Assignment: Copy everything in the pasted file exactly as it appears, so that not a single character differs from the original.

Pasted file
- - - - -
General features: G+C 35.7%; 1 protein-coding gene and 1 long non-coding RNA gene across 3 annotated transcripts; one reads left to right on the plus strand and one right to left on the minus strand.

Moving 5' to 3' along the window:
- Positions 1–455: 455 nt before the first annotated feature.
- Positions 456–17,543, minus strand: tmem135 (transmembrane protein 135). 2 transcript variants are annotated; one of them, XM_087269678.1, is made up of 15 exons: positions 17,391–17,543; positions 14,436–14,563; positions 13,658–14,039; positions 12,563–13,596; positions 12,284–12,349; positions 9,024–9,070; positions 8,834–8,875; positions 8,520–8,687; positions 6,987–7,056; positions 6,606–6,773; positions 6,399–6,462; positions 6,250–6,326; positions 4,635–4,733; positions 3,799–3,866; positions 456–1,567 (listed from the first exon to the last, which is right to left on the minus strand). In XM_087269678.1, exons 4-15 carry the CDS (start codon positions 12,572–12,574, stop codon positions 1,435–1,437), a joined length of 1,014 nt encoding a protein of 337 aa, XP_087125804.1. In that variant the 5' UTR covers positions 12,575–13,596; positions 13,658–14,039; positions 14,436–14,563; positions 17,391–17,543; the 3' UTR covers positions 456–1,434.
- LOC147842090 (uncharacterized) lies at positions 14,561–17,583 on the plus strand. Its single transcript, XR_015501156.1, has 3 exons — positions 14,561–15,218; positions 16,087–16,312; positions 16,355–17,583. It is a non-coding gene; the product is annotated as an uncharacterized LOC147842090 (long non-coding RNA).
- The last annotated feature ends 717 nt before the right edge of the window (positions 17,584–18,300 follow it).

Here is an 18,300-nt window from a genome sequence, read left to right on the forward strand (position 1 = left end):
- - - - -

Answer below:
General features: G+C 35.7%; 1 protein-coding gene and 1 long non-coding RNA gene across 3 annotated transcripts; one reads left to right on the plus strand and one right to left on the minus strand.

Moving 5' to 3' along the window:
- Positions 1–455: 455 nt before the first annotated feature.
- Positions 456–17,543, minus strand: tmem135 (transmembrane protein 135). 2 transcript variants are annotated; one of them, XM_087269678.1, is made up of 15 exons: positions 17,391–17,543; positions 14,436–14,563; positions 13,658–14,039; positions 12,563–13,596; positions 12,284–12,349; positions 9,024–9,070; positions 8,834–8,875; positions 8,520–8,687; positions 6,987–7,056; positions 6,606–6,773; positions 6,399–6,462; positions 6,250–6,326; positions 4,635–4,733; positions 3,799–3,866; positions 456–1,567 (listed from the first exon to the last, which is right to left on the minus strand). In XM_087269678.1, exons 4-15 carry the CDS (start codon positions 12,572–12,574, stop codon positions 1,435–1,437), a joined length of 1,014 nt encoding a protein of 337 aa, XP_087125804.1. In that variant the 5' UTR covers positions 12,575–13,596; positions 13,658–14,039; positions 14,436–14,563; positions 17,391–17,543; the 3' UTR covers positions 456–1,434.
- LOC147842090 (uncharacterized) lies at positions 14,561–17,583 on the plus strand. Its single transcript, XR_015501156.1, has 3 exons — positions 14,561–15,218; positions 16,087–16,312; positions 16,355–17,583. It is a non-coding gene; the product is annotated as an uncharacterized LOC147842090 (long non-coding RNA).
- The last annotated feature ends 717 nt before the right edge of the window (positions 17,584–18,300 follow it).

Here is an 18,300-nt window from a genome sequence, read left to right on the forward strand (position 1 = left end):